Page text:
The Identity Theft Task Force (“Task Force”) was established by Executive Order of the President on May 10, 2006. The Order directed the Task Force to deliver a strategic plan to the President on the Federal Government's response to identity theft. The Task Force, which is chaired by the Attorney General and co-chaired by the Chairman of the FTC, delivered an interim set of recommendations on September 19, 2006 that included the recommendation to hold a workshop focused on promoting improved means of authenticating the identities of individuals.[3]

To implement the Task Force's recommendation and to begin greater study of this area, the FTC and other Task Force agencies [4] will hold a workshop to explore the means by Start Printed Page 8383which identity theft can be prevented through better authentication of individuals.[5] The workshop will facilitate a discussion among public sector, private sector, and consumer representatives and will focus on technological and policy requirements for developing better authentication processes, including the incorporation of privacy standards and consideration of consumer usability.

To help in planning for the workshop, the FTC invites comments on ways to improve authentication processes in order to reduce the incidence of identity theft, including but not limited to, comments on the issues and topics set out below:

1. Establishing Identity—Understanding Verification Processes

  • In what ways can identities be established? How can individuals prove their identities when establishing them in the first instance?
  • Please comment on the strengths and weaknesses of relying on traditional identification documentation or credentials such as birth certificates, Social Security cards, driver's licenses, and passports.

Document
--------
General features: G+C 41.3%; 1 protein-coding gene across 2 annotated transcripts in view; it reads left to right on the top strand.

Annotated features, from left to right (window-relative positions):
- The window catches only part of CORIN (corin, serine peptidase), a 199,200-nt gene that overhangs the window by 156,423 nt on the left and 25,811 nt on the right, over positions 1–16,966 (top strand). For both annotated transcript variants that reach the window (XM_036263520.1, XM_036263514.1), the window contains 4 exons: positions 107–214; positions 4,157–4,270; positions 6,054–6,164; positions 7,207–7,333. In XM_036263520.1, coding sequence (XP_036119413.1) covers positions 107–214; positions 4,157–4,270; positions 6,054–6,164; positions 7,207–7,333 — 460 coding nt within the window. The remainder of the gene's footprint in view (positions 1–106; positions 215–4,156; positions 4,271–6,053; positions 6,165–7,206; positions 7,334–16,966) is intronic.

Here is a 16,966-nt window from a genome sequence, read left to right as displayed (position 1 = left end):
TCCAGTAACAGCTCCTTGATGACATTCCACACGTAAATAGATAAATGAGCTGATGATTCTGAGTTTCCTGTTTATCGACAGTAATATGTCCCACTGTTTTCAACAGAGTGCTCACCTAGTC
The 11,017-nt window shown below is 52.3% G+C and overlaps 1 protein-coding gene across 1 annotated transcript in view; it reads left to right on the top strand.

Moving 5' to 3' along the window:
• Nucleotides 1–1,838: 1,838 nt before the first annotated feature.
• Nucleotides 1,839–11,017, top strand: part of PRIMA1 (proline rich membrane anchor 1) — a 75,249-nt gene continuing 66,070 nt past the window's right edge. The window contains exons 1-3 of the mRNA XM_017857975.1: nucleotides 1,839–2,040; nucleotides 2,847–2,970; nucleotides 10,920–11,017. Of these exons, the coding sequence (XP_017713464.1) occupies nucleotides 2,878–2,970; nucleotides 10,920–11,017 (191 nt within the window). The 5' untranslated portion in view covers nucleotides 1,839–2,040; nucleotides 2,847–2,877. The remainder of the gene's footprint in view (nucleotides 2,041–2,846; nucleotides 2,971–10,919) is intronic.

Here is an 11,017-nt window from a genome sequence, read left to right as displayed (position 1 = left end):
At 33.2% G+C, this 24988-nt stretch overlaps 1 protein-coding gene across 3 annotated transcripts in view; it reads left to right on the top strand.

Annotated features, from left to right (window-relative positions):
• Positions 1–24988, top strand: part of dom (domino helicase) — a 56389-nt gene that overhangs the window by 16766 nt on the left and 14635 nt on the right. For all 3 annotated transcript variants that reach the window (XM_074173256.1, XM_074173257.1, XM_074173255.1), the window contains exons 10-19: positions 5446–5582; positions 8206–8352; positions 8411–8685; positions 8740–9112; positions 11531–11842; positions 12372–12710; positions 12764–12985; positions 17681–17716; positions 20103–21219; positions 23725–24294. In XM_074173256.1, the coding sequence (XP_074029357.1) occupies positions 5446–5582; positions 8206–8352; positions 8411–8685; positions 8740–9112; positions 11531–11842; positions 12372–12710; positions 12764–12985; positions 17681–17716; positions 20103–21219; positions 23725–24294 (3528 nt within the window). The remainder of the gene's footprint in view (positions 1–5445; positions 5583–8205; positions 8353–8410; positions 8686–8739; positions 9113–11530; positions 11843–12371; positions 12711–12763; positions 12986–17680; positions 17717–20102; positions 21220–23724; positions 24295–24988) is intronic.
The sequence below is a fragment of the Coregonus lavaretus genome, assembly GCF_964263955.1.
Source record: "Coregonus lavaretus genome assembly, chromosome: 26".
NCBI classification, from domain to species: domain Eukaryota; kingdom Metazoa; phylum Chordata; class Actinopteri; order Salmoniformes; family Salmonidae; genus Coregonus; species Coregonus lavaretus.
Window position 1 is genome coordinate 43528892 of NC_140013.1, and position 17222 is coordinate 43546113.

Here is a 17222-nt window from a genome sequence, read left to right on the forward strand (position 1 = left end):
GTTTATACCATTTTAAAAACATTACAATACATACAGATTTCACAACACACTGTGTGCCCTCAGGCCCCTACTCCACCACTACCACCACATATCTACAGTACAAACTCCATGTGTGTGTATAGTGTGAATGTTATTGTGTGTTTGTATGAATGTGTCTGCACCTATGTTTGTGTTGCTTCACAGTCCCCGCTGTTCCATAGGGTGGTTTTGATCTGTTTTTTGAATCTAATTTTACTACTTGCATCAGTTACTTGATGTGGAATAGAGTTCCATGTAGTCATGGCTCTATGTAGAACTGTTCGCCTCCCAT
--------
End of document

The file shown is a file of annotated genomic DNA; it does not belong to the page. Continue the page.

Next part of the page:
• Please comment on the strengths and weaknesses of new or emerging tools for establishing individuals' identities. Examples may include consumer information databases, which can be used to confirm whether a name and other personal information (e.g., Social Security number) belong together, and fraud detection software, which can be used to identify anomalous patterns or behaviors that may signal use of a false identity.
  • What roles should the public sector or the private sector have in establishing identification credentials? Within the public sector, what roles should different levels of government (i.e., federal, state, local) have in establishing identification credentials?

2. Confirming the Established Identity—Current or Emerging Use of Authentication Technologies or Methods

  • What are some current or emerging authentication technologies or methods (e.g., biometrics, public key infrastructure, knowledge-based authentication) for confirming established identities? Describe the contexts in which they may be used and their strengths and weaknesses.
  • Please comment on the concept of multifactor authentication and how it is being or should be applied.
  • To what extent are consumer information databases being used to authenticate individuals? One example of such use is to support knowledge-based authentication tools, which generate questions the answers to which only the consumer would know.
  • To what extent do current or emerging authentication technologies or methods incorporate or rely on readily available identification information, such as Social Security numbers? How might such reliance affect the risk of identity theft?
  • To what extent do these technologies or methods meet consumer needs, such as ease of use? To what extent do these technologies or methods raise privacy concerns, including concerns about the tracking and profiling of an individual's movements or transactions by the public or private sector?

3. Comparing Verification and Authentication Systems